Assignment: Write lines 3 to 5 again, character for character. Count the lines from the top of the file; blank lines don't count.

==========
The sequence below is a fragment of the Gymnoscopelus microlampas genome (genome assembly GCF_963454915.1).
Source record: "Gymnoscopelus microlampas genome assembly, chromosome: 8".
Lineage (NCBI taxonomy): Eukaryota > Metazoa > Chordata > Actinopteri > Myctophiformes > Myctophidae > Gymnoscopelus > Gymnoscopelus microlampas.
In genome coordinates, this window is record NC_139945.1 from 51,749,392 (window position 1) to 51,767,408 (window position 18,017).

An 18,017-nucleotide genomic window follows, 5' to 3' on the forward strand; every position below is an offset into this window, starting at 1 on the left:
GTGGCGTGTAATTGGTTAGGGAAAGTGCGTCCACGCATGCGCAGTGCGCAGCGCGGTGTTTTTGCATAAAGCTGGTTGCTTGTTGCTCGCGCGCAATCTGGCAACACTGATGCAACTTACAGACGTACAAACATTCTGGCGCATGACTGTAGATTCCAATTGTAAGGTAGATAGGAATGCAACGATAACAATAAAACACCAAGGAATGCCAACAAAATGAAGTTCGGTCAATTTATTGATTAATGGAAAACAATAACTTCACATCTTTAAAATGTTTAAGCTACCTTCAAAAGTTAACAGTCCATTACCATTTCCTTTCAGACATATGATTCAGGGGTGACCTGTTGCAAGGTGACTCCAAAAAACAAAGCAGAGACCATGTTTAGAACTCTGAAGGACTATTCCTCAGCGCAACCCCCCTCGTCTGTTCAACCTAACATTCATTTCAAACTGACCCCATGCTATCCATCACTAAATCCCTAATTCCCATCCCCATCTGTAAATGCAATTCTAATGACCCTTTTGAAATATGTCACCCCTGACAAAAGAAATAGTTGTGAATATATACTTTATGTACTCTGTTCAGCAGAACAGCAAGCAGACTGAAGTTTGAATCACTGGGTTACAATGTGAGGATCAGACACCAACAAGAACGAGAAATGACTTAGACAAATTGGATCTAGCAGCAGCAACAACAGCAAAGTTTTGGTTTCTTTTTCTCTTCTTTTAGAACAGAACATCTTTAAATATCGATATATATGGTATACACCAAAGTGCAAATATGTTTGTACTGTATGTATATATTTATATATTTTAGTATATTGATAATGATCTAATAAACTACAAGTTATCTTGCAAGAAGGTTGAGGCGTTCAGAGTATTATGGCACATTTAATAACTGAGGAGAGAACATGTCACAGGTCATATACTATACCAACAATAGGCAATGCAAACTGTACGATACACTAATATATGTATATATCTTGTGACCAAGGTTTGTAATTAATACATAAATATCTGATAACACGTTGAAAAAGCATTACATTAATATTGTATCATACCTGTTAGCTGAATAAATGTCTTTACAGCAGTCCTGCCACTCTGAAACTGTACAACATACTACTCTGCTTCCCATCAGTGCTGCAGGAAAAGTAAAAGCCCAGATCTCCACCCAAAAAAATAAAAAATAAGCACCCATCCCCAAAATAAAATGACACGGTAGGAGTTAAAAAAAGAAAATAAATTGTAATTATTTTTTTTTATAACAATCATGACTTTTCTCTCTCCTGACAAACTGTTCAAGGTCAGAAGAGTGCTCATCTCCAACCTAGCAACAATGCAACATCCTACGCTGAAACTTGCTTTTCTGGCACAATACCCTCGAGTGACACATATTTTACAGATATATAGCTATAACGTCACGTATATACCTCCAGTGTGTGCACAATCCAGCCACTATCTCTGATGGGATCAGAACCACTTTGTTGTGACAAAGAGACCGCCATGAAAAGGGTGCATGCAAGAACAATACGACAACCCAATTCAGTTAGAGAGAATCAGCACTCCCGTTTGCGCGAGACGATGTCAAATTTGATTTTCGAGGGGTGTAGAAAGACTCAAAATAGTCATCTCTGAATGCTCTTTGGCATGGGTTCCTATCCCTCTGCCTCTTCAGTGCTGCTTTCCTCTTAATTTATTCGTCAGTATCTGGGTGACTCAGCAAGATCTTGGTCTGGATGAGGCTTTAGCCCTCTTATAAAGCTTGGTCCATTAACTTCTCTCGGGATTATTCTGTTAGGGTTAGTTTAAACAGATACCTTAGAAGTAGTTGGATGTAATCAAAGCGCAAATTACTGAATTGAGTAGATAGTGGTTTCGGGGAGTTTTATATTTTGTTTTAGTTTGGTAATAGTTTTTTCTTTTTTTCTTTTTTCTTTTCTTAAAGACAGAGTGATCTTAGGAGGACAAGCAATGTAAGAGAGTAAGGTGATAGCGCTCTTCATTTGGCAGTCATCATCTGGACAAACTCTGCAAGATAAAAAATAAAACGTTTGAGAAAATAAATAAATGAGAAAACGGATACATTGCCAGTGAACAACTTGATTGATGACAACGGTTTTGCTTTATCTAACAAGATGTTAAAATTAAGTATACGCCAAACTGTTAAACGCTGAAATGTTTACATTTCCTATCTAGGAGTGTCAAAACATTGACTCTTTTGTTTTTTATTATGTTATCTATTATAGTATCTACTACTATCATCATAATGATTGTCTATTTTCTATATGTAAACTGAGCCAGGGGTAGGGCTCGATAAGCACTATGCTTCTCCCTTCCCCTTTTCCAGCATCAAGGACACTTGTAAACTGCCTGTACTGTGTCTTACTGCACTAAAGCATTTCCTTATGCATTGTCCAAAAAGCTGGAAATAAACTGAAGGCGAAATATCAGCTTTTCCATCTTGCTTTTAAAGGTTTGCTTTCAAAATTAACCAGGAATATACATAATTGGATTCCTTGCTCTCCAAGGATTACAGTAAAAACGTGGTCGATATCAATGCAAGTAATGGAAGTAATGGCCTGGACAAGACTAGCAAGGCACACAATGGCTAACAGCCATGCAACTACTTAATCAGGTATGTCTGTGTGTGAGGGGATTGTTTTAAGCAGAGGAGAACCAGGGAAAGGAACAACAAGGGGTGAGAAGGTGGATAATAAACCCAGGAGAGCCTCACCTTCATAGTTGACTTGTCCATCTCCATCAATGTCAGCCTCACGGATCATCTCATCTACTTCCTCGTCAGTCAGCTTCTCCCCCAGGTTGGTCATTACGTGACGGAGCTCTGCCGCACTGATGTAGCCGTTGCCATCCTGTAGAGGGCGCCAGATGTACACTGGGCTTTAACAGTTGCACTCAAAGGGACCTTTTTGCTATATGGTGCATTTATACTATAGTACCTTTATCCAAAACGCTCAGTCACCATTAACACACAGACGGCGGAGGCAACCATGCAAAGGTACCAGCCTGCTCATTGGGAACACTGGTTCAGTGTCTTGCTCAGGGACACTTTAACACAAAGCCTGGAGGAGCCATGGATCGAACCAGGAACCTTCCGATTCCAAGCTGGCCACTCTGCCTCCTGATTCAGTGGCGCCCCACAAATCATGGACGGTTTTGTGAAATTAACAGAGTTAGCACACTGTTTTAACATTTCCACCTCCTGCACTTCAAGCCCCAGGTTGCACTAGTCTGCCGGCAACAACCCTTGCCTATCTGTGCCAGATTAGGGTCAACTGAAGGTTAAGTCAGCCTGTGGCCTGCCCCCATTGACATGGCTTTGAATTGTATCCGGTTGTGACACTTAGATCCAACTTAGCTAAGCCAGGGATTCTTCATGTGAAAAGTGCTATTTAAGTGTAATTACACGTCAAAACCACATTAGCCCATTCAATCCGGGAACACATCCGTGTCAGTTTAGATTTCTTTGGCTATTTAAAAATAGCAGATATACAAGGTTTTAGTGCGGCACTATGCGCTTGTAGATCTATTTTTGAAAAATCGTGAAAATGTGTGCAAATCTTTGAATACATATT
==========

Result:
Lineage (NCBI taxonomy): Eukaryota > Metazoa > Chordata > Actinopteri > Myctophiformes > Myctophidae > Gymnoscopelus > Gymnoscopelus microlampas.
In genome coordinates, this window is record NC_139945.1 from 51,749,392 (window position 1) to 51,767,408 (window position 18,017).

An 18,017-nucleotide genomic window follows, 5' to 3' on the forward strand; every position below is an offset into this window, starting at 1 on the left: